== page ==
The diet among the Algonkian peoples of Southern New Netherlands Colony was quite varied. The forests, ponds and lakes provided deer, turkey, bear, turtle, geese and ducks, swans, squirrels, rabbits, woodchucks, beavers and muskrats. The rivers, lakes and ponds offered crayfish and all kinds of fresh water fish. The ocean, bays and tidal waters furnished oysters, mussels, crabs, clams, Shad, rockfish, sea bass, sturgeon, salmon, whitefish and lobster. Planted fields supplied flint corn of various colors as well as beans and squashes. Wild vegetation in forest and meadow bestowed blueberries, blackberries, red and black raspberries, cranberries, strawberries, Jerusalem artichokes, may apples, nuts and many other foods upon the Algonkian gatherer. These sources sustained the Algonkian people for thousands of years and continue to do so to this day.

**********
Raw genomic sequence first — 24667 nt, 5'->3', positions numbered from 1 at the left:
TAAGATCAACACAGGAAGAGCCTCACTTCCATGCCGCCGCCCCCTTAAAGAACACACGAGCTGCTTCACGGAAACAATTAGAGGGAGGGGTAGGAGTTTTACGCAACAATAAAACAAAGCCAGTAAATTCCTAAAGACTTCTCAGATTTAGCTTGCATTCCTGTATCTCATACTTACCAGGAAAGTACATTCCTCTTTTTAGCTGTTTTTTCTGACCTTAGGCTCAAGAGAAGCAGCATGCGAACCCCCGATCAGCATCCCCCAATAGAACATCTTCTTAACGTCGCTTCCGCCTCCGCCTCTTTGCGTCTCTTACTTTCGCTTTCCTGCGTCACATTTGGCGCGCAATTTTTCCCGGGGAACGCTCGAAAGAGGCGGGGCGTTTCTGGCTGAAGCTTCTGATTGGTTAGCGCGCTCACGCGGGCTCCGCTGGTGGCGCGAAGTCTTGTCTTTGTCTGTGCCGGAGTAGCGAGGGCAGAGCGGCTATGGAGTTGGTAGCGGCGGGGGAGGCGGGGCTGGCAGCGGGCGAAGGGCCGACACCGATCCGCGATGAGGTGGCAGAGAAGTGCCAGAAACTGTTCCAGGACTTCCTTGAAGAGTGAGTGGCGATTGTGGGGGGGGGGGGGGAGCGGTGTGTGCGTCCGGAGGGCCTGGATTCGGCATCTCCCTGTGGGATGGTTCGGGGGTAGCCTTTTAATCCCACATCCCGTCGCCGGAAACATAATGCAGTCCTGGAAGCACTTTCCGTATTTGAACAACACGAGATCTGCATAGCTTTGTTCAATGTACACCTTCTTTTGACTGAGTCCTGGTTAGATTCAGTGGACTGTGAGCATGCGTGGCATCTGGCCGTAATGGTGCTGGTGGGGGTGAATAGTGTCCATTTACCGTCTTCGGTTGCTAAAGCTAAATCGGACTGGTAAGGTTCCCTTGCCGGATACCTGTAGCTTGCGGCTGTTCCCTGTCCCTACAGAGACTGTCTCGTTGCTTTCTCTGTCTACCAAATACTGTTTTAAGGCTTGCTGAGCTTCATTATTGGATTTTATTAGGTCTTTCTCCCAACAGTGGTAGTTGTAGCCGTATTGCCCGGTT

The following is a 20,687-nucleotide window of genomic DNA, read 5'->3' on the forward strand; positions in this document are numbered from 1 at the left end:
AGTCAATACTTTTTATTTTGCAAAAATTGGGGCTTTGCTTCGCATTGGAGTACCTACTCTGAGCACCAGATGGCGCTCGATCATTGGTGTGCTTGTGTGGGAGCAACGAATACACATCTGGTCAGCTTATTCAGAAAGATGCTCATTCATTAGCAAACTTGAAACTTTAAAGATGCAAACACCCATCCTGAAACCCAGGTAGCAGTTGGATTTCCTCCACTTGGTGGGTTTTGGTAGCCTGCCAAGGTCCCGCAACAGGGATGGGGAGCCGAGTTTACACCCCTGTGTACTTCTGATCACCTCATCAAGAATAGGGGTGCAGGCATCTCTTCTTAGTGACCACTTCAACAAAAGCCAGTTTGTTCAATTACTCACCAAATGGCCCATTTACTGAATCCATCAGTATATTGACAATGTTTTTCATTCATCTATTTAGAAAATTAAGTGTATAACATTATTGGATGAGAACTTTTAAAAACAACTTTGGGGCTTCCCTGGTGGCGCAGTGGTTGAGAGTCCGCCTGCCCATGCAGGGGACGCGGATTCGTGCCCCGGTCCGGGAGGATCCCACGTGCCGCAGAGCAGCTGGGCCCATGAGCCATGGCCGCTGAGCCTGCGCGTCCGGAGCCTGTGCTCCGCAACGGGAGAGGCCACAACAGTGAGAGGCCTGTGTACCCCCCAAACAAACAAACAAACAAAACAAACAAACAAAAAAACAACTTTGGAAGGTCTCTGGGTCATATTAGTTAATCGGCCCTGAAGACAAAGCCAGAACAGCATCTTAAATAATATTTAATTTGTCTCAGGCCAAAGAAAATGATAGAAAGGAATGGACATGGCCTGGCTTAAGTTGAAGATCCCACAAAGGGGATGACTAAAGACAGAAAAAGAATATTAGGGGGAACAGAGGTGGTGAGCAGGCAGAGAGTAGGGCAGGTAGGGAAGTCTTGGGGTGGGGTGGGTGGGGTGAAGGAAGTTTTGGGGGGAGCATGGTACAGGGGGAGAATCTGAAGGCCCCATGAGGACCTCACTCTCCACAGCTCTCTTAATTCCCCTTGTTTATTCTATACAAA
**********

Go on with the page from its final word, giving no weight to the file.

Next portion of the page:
Soups and stews of all kinds are heavily recorded as traditional meals, although some meats were roasted over coals and cornmeal was commonly boiled into a porridge. Soups and stews were the most common way to serve food, first, because it is one of the fastest ways to cook and to ensure that muscular and lean game meats become tender, and second, because boiling these meats and vegetables generates a nutritious broth full of fat, vitamins, and minerals essential to sustaining a healthy body, ensuring that no nutrition was lost. While living the demanding lifestyle of hunting, gathering, and horticulture, wasting vital nutrients was simply not a viable option.